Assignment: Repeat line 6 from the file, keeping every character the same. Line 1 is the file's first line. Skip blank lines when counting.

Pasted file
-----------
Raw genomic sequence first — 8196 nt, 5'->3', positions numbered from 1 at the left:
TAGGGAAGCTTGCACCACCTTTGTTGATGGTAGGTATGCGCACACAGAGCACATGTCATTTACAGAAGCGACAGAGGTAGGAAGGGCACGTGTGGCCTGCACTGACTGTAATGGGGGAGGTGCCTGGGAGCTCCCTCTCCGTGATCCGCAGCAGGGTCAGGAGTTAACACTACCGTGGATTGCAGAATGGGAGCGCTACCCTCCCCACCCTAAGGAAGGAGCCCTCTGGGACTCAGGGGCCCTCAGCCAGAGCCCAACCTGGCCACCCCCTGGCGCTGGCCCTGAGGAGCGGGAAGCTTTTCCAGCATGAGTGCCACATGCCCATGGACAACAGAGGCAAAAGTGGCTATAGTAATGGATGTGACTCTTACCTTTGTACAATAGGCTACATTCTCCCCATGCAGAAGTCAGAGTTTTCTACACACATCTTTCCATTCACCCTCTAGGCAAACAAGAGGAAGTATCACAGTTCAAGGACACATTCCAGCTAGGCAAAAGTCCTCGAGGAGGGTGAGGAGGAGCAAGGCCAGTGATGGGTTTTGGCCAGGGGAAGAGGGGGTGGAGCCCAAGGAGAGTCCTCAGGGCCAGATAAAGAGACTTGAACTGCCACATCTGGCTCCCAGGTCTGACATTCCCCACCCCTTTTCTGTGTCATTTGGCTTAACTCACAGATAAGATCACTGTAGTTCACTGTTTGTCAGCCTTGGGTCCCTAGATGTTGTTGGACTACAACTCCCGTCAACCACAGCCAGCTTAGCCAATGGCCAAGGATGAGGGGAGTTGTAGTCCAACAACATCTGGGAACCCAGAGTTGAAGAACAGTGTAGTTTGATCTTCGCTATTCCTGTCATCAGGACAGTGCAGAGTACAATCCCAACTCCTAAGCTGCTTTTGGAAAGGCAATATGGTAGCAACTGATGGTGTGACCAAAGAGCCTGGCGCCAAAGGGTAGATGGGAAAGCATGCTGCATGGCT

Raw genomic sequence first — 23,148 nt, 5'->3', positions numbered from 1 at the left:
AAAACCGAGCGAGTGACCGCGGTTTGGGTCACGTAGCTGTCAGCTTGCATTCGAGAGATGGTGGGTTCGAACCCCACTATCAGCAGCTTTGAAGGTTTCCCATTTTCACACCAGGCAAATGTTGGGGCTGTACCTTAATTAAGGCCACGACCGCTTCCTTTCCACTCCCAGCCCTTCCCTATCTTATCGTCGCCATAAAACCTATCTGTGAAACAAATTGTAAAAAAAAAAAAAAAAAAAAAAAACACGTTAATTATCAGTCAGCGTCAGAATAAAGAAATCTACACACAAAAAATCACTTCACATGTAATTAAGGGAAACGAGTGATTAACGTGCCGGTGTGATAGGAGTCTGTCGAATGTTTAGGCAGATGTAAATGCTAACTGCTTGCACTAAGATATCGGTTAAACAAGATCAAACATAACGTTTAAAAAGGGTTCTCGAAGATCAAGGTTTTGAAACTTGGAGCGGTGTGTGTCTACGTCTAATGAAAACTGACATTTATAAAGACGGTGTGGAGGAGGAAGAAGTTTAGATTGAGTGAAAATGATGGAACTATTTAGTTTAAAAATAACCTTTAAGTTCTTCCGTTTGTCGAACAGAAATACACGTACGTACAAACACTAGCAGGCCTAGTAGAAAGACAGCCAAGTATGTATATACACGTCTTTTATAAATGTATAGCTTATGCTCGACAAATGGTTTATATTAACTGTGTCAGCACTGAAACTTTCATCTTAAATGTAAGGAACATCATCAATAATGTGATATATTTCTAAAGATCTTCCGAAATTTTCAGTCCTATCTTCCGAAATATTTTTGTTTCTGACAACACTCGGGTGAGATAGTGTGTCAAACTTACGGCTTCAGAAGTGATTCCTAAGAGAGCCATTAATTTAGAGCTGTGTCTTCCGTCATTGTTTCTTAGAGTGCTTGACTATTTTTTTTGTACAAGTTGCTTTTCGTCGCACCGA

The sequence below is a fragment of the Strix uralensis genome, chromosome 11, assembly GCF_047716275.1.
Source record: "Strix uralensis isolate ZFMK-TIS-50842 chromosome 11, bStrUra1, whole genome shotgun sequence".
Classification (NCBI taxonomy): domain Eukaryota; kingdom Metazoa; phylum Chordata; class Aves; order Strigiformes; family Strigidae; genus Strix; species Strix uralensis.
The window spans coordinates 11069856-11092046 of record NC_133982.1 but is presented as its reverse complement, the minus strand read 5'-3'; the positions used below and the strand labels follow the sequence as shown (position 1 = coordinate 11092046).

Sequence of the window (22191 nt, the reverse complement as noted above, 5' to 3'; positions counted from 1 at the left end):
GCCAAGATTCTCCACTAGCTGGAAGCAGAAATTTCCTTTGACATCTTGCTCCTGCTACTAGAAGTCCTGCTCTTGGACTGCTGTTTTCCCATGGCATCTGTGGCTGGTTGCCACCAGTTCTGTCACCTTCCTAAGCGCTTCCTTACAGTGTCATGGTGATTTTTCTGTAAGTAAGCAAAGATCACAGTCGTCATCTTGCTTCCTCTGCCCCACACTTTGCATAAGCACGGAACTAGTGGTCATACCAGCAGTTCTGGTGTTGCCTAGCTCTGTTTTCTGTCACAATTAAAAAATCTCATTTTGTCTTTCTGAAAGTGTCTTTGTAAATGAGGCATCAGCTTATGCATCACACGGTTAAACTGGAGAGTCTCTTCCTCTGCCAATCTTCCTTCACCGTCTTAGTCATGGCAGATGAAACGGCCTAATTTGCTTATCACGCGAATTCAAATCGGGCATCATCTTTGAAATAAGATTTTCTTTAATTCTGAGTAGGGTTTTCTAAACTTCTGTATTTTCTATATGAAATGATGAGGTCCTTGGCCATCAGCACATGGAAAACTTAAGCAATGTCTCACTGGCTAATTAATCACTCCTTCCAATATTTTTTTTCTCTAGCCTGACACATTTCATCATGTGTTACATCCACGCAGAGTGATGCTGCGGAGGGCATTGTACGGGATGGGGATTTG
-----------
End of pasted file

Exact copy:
Source record: "Strix uralensis isolate ZFMK-TIS-50842 chromosome 11, bStrUra1, whole genome shotgun sequence".